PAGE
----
Join us for this week's roundup of inspiring Scholar news...
General Sir John Monash Foundation celebrates a decade of partnership with BHP
Left to right: Jillian Kilby, 2013 BHP John Monash Scholar; Mike Henry, CEO BHP; Annemarie Rolls, CEO General Sir John Monash Foundation; Maja Arsic, 2017 BHP John Monash Scholar; Kay Song, 2019 BHP John Monash Scholar
The General Sir John Monash Foundation is celebrating 10 years of partnership with BHP announcing a five-year partnership renewal to support the Foundation’s postgraduate scholarships program.
BHP’s long commitment and dynamic partnership is of integral importance to the support and development of our future leaders, helping them to deliver outcomes that inspire and benefit Australia and beyond. BHP’s investment equates to close to $4m since the partnership began. Read more here.
Investment and innovation in the disability sector
Conversations around disability are gaining momentum and all for significant reasons, and one of those reasons is InLife, a passionate not-for-profit organisation determined to break down everyday barriers and positively transform the experience of disability support. David Clarke, 2007 John Monash Scholar is CEO of InLife, founding the organisation back in 2015.
Earlier this week, a celebration of Team InLife was held at the MCG – one of the most accessible venues in Melbourne – to pay tribute to the contribution of the InLife community. To celebrate this special event, we spoke with David to learn more about the history and purpose behind InLife. Read the story here.
Scholar research explores the advent of new technologies in the justice system
This paper presents a survey of tools used in the criminal justice system in the UK and correlated principles required to ensure their lawful and ethical deployment. For example, Holli identifies AI used in all stages of criminal justice so data collected for ‘algorithmic policing’ (like hotspot identification) may one day be used in sentencing or probation decisions. It concludes by evaluating recent recommendations proposed in the UK.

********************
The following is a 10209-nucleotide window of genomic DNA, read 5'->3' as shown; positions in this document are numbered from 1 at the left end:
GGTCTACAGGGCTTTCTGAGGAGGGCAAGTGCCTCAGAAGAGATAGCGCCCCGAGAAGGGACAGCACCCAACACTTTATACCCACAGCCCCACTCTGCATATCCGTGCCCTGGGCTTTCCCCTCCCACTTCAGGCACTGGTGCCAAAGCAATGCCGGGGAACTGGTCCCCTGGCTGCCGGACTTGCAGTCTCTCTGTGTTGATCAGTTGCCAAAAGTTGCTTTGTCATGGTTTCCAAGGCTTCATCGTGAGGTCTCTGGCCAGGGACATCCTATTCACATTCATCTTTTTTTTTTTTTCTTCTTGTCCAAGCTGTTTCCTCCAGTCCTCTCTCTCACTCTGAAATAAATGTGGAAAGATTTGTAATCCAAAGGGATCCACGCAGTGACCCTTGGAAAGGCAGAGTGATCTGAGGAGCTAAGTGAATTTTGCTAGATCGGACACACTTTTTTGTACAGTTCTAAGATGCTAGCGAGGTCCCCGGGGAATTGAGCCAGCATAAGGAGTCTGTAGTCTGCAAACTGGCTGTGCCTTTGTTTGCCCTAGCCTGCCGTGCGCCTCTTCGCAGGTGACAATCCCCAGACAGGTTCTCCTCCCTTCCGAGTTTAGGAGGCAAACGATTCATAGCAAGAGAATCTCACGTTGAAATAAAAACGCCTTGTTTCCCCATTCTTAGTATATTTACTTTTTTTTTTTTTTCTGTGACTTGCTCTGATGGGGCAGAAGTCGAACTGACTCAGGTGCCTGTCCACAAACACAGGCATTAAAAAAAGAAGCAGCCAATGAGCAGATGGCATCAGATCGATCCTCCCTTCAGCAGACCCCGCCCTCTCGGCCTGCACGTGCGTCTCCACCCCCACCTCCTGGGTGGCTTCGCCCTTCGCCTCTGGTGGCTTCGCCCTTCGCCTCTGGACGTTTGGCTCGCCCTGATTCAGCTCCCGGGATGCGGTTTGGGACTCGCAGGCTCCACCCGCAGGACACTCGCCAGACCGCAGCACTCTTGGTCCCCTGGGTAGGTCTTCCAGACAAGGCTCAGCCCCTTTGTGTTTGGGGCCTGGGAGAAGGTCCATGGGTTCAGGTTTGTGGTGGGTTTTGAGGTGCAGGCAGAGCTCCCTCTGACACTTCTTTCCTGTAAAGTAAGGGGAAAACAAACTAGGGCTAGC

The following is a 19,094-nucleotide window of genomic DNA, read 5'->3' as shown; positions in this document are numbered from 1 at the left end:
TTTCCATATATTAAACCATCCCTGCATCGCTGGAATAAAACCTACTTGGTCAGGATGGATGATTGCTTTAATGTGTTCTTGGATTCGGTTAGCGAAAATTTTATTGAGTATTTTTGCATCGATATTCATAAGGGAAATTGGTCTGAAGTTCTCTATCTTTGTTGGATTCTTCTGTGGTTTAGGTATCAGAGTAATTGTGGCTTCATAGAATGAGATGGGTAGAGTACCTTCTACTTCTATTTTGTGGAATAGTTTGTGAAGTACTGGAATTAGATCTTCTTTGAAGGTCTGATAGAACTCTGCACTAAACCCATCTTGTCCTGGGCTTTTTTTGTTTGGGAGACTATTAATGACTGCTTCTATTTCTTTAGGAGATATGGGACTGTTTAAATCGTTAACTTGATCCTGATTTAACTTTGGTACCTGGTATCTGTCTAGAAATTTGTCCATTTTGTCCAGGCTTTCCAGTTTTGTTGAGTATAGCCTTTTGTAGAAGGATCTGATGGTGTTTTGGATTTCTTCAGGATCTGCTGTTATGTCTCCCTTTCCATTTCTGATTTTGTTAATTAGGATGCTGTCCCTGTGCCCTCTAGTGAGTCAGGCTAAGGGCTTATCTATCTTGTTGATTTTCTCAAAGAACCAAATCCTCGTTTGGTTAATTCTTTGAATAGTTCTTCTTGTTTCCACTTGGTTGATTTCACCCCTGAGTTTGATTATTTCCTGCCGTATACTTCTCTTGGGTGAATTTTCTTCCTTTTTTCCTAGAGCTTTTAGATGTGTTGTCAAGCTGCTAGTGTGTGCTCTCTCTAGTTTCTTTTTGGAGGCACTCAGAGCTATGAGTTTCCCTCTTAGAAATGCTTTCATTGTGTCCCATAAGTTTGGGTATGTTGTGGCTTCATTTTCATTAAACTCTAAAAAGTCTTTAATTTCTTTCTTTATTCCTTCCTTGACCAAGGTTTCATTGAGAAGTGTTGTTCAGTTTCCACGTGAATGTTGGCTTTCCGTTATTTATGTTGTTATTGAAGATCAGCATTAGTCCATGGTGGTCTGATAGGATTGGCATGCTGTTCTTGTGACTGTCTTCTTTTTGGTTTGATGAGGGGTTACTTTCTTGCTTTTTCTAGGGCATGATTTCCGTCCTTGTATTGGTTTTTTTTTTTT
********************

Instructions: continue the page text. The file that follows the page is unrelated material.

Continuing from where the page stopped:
“Without clear legislation and duties on the police force to create trustworthy AI, there is a material risk of discrimination being perpetuated,” Holli said.
Holli is a solicitor committed to the lawful design and deployment of emergent technologies, such as artificial intelligence in corporate and government decision-making. She is particularly passionate about ensuring that artificial intelligence does not entrench discrimination or bias. With her John Monash Scholarship, Holli is pursuing a PhD in Law at the University of Cambridge where her research will focus on the legal and ethical design and governance of artificial intelligence.
Closer ties with Indonesia benefit both nations
Image: Australian Prime Minister Anthony Albanese and President of Indonesia Joko Widodo walk their bicycles during a ride around the grounds of Bogor Palace, Indonesia.
Australia’s regional role is often seen through the lens of our trade with China and alliance with the US. Andrew Hudson, 2005 John Monash Scholar, explains in his opinion piece how a closer relationship with Indonesia would provide a more direct role in the Asia-Pacific.
“At a recent G20 event on clean energy finance in Jakarta co-hosted by the Centre for Policy Development, I said that if Australia and Indonesia can decarbonise, any nation can. At the same event, Indonesian Energy Minister Arifin Tasrif indicated that the nation will seek US$1 trillion in capital investment in climate transition between now and 2060. This represents an extraordinary opportunity for Australian investment and trade.”
Andrew is an international human rights advocate with over 20 years of varied UN and international advocacy experience, currently serving as CEO of The Centre for Policy Development. Read the article here in The Australian, or view the PDF here.
Click hereto subscribe to our newsletter for the latest news across our John Monash Scholar community